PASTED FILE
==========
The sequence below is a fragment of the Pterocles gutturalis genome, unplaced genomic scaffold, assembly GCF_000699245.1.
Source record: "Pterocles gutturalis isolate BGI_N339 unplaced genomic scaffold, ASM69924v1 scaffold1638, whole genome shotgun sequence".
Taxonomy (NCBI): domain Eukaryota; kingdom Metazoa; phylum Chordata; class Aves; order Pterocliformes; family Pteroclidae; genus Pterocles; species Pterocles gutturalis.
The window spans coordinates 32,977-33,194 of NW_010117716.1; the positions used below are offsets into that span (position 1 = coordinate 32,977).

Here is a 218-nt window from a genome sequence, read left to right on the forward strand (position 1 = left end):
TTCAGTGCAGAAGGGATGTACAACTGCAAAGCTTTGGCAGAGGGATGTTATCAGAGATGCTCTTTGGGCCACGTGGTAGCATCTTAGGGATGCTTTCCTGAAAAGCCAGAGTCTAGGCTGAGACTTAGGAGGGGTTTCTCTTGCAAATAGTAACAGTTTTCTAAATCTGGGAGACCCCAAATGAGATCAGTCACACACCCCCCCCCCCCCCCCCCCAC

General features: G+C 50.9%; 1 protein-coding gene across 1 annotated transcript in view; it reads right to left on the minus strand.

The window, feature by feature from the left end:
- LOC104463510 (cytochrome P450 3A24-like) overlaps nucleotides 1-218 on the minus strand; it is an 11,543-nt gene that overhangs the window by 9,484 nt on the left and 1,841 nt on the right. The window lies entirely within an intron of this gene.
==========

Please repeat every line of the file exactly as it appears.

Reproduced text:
The sequence below is a fragment of the Pterocles gutturalis genome, unplaced genomic scaffold, assembly GCF_000699245.1.
Source record: "Pterocles gutturalis isolate BGI_N339 unplaced genomic scaffold, ASM69924v1 scaffold1638, whole genome shotgun sequence".
Taxonomy (NCBI): domain Eukaryota; kingdom Metazoa; phylum Chordata; class Aves; order Pterocliformes; family Pteroclidae; genus Pterocles; species Pterocles gutturalis.
The window spans coordinates 32,977-33,194 of NW_010117716.1; the positions used below are offsets into that span (position 1 = coordinate 32,977).

Here is a 218-nt window from a genome sequence, read left to right on the forward strand (position 1 = left end):
TTCAGTGCAGAAGGGATGTACAACTGCAAAGCTTTGGCAGAGGGATGTTATCAGAGATGCTCTTTGGGCCACGTGGTAGCATCTTAGGGATGCTTTCCTGAAAAGCCAGAGTCTAGGCTGAGACTTAGGAGGGGTTTCTCTTGCAAATAGTAACAGTTTTCTAAATCTGGGAGACCCCAAATGAGATCAGTCACACACCCCCCCCCCCCCCCCCCCAC

General features: G+C 50.9%; 1 protein-coding gene across 1 annotated transcript in view; it reads right to left on the minus strand.

The window, feature by feature from the left end:
- LOC104463510 (cytochrome P450 3A24-like) overlaps nucleotides 1-218 on the minus strand; it is an 11,543-nt gene that overhangs the window by 9,484 nt on the left and 1,841 nt on the right. The window lies entirely within an intron of this gene.